Graphs are a collection of nodes and edges. They are used to represent networks and relationships between objects. Graphs are used to model real-world problems such as social networks, transportation networks, and computer networks.

Overview of Graphs

  1. Structure: A graph G consists of a set of vertices (or nodes) V and a set of edges E connecting these vertices. An edge can connect two vertices in undirected graphs or have a direction in directed graphs.

  2. Types of Graphs:

  • Undirected Graph: Edges have no direction. The edge (u, v) is identical to (v, u).
graph LR;
    A <--> B
    A <--> C
    B <--> C
    C <--> D
  • Directed Graph (Digraph): Edges have directions. The edge (u, v) is different from (v, u).
graph LR;
    A -->|directed| B
    A -->|directed| C
    B -->|directed| C
    C -->|directed| D
  • Weighted Graph: Each edge has an associated weight or cost.
graph LR;
    A -->|5| B
    A -->|3| C
    B -->|2| C
    C -->|4| D
  • Unweighted Graph: Edges do not have weights.
graph LR
    E <--> F
    E <--> G
    F <--> H
    G <--> H
    H <--> I
    I <--> J
    H <--> K
    J <--> K
    I <--> L
    J <--> M
    J <--> N
  1. Representation:
  • Adjacency Matrix: A 2D array where the element at matrix[i][j] is true if there is an edge from vertex i to vertex j.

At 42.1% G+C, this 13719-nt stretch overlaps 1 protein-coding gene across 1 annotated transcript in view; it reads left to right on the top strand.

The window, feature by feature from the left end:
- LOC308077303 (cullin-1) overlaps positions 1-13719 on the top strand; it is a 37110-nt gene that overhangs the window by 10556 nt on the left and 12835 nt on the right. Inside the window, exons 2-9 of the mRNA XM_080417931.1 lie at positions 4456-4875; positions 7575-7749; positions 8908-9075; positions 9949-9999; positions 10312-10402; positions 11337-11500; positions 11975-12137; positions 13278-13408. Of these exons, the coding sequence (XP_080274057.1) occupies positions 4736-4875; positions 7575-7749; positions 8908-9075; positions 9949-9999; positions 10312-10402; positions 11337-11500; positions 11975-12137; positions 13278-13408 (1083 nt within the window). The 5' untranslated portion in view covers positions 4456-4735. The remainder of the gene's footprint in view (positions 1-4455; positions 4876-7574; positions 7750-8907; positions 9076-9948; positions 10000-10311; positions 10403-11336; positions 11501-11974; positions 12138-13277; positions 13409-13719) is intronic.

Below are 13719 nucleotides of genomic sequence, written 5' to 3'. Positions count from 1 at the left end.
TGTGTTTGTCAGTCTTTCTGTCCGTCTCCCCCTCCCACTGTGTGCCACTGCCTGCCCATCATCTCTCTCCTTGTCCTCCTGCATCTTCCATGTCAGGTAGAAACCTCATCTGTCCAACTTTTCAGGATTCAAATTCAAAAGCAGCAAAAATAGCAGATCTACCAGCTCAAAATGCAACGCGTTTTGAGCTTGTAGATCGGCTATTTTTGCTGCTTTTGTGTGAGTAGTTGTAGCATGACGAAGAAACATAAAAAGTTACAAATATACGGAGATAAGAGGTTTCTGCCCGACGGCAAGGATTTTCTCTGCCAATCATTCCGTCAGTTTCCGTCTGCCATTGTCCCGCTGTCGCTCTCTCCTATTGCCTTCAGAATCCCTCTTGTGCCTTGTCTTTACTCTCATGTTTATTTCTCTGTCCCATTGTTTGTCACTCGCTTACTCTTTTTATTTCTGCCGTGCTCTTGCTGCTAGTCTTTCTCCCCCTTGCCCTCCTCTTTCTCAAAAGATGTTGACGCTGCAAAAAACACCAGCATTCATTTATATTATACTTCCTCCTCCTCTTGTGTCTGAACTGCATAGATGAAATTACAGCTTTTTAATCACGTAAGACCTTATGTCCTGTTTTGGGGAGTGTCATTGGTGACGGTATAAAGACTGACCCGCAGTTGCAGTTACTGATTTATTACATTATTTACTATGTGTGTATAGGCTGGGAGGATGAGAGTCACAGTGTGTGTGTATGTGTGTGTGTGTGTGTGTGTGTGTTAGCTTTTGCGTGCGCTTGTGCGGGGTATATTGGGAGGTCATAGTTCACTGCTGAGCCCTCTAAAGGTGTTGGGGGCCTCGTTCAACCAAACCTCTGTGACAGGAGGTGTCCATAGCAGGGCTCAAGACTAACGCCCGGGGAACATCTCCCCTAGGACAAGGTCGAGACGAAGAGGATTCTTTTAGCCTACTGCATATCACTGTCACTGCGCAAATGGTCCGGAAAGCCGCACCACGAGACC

(0)(1)(2)(3)(4)  vertices (i)
(0)  [0, 1, 1, 0, 0]
(1)  [1, 0, 1, 1, 0]
(2)  [1, 1, 0, 0, 1]
(3)  [0, 1, 0, 0, 0]
(4)  [0, 0, 1, 0, 0]
 ↑️ vertices (j)
  • Adjacency List: An array or list where the element at index i contains a list of vertices adjacent to vertex i.
0: [1, 2]
1: [0, 2, 3]
2: [0, 1, 4]
3: [1]
4: [2]
  1. Properties: Graphs can be cyclic (contain cycles) or acyclic (do not contain cycles), connected or disconnected, sparse (few edges) or dense (many edges).

Common Operations and Their Big O Notation

The complexity of graph operations can vary significantly based on the graph representation (adjacency list vs. adjacency matrix) and the graph’s properties (e.g., sparse vs. dense).

Operation Time Complexity (Adjacency List) Time Complexity (Adjacency Matrix) Comments
Add Vertex O(1) O(V^2) Adding a vertex is more complex in a matrix due to resizing.
Add Edge O(1) O(1) Adding an edge is straightforward in both representations.
Remove Vertex O(V + E) O(V^2) Removing a vertex requires updating all edges.
Remove Edge O(E) O(1) Removing an edge is more complex in a list.
Find Adjacent Nodes O(V) O(1) Finding all adjacent nodes varies significantly.
Check if Edge Exists O(V) O(1) Checking for an edge’s existence is faster in a matrix.

Code representation

// Graph represents a directed graph using an adjacency list.
type Graph struct {
	vertices map[int][]int

// NewGraph creates a new empty graph.
func NewGraph() *Graph {
	return &Graph{
		vertices: make(map[int][]int),

// AddVertex adds a new vertex to the graph.
func (g *Graph) AddVertex(vertex int) {
	if _, exists := g.vertices[vertex]; !exists {
		g.vertices[vertex] = []int{}

// AddEdge adds a directed edge from vertex1 to vertex2.
func (g *Graph) AddEdge(vertex1, vertex2 int) {
	if _, exists := g.vertices[vertex1]; !exists {
	g.vertices[vertex1] = append(g.vertices[vertex1], vertex2)

// PrintGraph prints the graph in adjacency list format.
func (g *Graph) PrintGraph() {
	for vertex, neighbors := range g.vertices {
		fmt.Printf("%d -> ", vertex)
		for _, neighbor := range neighbors {
			fmt.Printf("%d ", neighbor)